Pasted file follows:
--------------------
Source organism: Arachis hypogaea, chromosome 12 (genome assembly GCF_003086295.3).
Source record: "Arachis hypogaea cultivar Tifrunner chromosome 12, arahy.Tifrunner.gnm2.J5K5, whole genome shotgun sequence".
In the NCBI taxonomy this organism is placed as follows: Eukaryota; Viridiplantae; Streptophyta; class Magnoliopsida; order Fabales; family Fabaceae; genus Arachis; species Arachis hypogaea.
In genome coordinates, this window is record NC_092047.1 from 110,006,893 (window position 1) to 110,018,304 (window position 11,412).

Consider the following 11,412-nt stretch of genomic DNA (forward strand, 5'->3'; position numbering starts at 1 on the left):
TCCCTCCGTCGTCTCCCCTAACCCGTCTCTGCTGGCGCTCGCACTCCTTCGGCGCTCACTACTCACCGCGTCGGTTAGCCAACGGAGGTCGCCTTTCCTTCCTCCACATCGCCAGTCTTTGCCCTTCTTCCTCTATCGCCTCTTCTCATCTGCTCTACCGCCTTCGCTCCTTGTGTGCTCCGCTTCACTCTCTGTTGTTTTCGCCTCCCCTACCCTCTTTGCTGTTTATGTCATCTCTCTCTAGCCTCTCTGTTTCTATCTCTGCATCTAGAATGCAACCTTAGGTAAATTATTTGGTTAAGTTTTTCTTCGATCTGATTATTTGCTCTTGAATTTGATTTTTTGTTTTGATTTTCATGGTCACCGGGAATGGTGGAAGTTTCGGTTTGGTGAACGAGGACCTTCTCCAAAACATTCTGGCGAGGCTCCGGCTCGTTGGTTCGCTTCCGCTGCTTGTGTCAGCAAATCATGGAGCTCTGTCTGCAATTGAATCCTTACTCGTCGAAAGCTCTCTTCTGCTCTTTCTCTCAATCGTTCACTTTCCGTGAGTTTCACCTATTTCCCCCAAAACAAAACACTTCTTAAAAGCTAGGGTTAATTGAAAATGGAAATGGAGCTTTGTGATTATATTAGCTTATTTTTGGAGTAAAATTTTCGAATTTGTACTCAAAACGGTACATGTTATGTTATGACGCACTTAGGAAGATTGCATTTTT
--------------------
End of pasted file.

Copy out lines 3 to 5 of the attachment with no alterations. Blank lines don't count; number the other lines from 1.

In the NCBI taxonomy this organism is placed as follows: Eukaryota; Viridiplantae; Streptophyta; class Magnoliopsida; order Fabales; family Fabaceae; genus Arachis; species Arachis hypogaea.
In genome coordinates, this window is record NC_092047.1 from 110,006,893 (window position 1) to 110,018,304 (window position 11,412).

Consider the following 11,412-nt stretch of genomic DNA (forward strand, 5'->3'; position numbering starts at 1 on the left):